SAN FRANCISCO (AP) -- Snow began dusting the ski slopes and peaks of the Sierra Nevada and rain fell on the far northern reaches of California.
Both were expected to go from drizzling to pounding as the weekend continues.
Snow plows and other snow-removal equipment were parked on roads in the mountains Friday ahead of the storms expected to dump up to 2 feet of snow in some spots.
The National Weather Service issued a winter storm advisory for the Lake Tahoe area from Friday night through Saturday night.
The storm moving in from the Gulf of Alaska soaked the state's Redwood Coast for several hours.
In fire-scarred regions of wine country, meanwhile, crews were working to stem the flow of ash, soil or hazardous substances into waterways in case the storms bring heavy rains there.
A mountain pass across the Sierra Nevada that runs through Yosemite National Park remained closed to traffic Friday ahead of the snow storms forecast for the weekend at upper elevations, park officials said.
Tioga Road, the soaring eastern entry to Yosemite, was closed to traffic shortly before nightfall Thursday. Officials were also closing Glacier Point Road, which offers sweeping views of Yosemite Valley.
Both roads are to be shut through Monday, when the storms are expected to dissipate and road conditions can be assessed.
Two storm systems will be moving through Northern California over the weekend, bringing rain and snow to the region.
Most of the rain was expected overnight Friday into Saturday morning.
A light snow fell overnight Thursday in the Donner Summit area and other upper elevations of the northern Sierra Nevada. By Friday afternoon, multiple Cal Trans snow plows and other equipment were parked along the side roads of Interstate 80, ready to be deployed.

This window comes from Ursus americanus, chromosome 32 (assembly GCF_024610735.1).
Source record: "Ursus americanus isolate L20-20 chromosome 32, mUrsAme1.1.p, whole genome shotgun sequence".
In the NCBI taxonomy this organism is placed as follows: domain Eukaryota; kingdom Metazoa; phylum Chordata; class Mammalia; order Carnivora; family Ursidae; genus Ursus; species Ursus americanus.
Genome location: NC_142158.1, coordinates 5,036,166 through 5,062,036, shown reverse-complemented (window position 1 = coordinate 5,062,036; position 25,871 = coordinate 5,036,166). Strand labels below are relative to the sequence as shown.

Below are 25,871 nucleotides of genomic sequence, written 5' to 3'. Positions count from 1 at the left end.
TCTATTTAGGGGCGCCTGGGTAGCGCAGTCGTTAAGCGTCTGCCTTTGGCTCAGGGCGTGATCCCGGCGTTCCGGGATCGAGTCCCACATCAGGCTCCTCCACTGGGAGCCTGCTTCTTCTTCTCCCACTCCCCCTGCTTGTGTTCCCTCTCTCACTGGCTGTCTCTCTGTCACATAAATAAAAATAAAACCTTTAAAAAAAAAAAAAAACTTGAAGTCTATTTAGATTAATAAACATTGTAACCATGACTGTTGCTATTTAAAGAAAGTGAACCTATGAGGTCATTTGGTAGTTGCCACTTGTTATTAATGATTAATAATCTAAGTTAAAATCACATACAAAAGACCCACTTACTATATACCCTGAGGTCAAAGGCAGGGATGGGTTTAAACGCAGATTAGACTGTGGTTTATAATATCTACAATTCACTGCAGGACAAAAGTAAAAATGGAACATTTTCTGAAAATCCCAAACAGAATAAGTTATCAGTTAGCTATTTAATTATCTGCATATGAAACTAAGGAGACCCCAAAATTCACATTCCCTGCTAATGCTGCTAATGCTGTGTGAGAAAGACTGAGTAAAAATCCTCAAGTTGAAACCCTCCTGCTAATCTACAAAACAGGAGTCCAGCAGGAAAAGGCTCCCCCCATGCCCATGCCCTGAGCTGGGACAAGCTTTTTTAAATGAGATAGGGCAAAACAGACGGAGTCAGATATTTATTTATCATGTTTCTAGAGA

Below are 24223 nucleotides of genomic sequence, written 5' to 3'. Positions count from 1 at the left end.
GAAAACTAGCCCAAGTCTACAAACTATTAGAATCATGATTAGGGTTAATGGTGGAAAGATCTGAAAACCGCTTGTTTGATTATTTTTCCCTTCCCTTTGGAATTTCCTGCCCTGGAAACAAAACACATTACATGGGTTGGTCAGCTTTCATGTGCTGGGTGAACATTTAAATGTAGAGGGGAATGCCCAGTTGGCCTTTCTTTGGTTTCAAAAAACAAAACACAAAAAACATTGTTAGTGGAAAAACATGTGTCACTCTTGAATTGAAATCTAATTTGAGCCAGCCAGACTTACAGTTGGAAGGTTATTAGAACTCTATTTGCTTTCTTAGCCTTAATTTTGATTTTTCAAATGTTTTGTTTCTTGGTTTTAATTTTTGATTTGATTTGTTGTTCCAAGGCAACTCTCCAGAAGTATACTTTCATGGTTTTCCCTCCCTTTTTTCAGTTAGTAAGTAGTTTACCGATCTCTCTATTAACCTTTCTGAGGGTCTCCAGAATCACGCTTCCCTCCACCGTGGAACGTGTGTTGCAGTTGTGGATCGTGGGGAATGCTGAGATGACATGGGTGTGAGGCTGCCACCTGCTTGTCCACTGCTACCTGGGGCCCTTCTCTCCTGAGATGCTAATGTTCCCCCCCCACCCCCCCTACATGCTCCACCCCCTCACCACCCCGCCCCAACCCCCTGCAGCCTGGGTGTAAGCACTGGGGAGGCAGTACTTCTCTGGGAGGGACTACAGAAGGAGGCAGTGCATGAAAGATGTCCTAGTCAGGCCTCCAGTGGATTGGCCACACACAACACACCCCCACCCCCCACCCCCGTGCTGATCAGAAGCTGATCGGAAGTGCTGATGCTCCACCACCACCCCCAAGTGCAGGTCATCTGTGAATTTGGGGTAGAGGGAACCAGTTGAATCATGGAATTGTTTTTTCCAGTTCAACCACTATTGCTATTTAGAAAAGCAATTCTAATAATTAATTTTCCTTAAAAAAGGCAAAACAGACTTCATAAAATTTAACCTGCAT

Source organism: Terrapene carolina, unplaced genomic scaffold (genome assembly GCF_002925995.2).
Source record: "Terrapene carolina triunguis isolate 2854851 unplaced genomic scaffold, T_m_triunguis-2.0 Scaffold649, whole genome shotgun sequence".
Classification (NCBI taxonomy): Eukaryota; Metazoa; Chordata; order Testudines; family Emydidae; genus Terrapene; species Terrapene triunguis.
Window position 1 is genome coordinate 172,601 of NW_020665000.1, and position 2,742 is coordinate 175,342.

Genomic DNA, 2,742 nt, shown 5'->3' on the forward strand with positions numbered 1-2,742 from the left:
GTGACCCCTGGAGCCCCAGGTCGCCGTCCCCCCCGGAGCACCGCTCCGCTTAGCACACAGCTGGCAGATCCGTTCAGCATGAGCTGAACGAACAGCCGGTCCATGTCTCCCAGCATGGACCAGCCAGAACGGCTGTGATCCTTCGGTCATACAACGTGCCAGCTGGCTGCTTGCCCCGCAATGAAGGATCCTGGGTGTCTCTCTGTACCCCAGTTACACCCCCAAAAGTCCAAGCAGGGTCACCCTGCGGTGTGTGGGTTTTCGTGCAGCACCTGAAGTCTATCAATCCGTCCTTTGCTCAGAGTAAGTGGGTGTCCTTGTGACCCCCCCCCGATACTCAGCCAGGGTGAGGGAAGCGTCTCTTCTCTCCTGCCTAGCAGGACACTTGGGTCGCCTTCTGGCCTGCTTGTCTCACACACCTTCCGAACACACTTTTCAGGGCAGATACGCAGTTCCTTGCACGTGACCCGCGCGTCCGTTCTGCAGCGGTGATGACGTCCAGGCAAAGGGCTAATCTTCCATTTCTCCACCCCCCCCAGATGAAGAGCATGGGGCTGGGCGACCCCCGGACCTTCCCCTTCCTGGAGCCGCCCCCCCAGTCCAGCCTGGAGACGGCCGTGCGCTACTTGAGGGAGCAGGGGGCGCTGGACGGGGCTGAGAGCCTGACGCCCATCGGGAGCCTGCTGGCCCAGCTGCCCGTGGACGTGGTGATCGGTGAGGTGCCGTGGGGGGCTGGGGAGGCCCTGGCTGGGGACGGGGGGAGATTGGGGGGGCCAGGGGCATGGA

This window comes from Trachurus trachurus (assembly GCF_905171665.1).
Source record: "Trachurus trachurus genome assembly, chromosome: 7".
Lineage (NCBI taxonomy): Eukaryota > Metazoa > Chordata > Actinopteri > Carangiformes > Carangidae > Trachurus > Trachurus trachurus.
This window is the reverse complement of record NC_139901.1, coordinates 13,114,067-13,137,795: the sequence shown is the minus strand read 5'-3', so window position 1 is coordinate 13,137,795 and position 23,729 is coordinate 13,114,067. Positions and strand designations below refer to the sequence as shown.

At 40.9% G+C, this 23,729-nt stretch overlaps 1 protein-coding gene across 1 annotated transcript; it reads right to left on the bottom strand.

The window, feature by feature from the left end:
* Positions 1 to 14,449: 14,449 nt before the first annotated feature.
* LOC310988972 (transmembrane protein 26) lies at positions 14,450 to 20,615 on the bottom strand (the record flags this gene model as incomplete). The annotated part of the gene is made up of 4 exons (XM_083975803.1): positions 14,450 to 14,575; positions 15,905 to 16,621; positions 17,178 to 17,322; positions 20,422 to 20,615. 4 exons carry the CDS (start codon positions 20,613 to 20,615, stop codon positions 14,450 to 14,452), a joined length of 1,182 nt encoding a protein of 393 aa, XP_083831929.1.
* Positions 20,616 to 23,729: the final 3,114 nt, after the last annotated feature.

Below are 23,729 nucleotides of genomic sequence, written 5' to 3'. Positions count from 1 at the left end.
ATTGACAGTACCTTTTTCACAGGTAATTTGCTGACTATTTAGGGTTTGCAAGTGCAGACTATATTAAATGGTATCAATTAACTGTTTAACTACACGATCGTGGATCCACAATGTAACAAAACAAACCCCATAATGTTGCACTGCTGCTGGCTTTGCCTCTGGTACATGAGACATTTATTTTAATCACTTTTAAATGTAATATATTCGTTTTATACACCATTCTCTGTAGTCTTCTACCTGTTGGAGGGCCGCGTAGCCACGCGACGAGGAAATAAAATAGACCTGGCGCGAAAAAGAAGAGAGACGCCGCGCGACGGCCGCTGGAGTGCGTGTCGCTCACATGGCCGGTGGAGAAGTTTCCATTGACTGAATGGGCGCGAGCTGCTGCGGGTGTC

In Sonoma County north of San Francisco, crews have been working long days to prevent feared mudslides and water pollution in areas hit by last month's devastating wildfires, which killed at least 43 people and destroyed more than 8,900 homes and other structures.
The work includes placing sandbags and bundles of straw to block runoff into streams, and moving to capture some of the runoff in urban areas that burned. California has declared a public-health emergency in fire areas in part out of concern that household chemicals from burned areas could contaminate soil and water.
Up to 2 feet of snow are forecast to fall in elevations above 8,000 feet, and at least a foot of snow is expected in Donner and Tioga passes and other areas above 6,000 feet, forecasters said. The storms coming in from the Gulf of Alaska will also bring rain to the San Francisco Bay Area, including North Bay counties still recovering from last month's fires.
The first storm will clear by Sunday afternoon. But a second storm system is expected to hit the area Sunday night.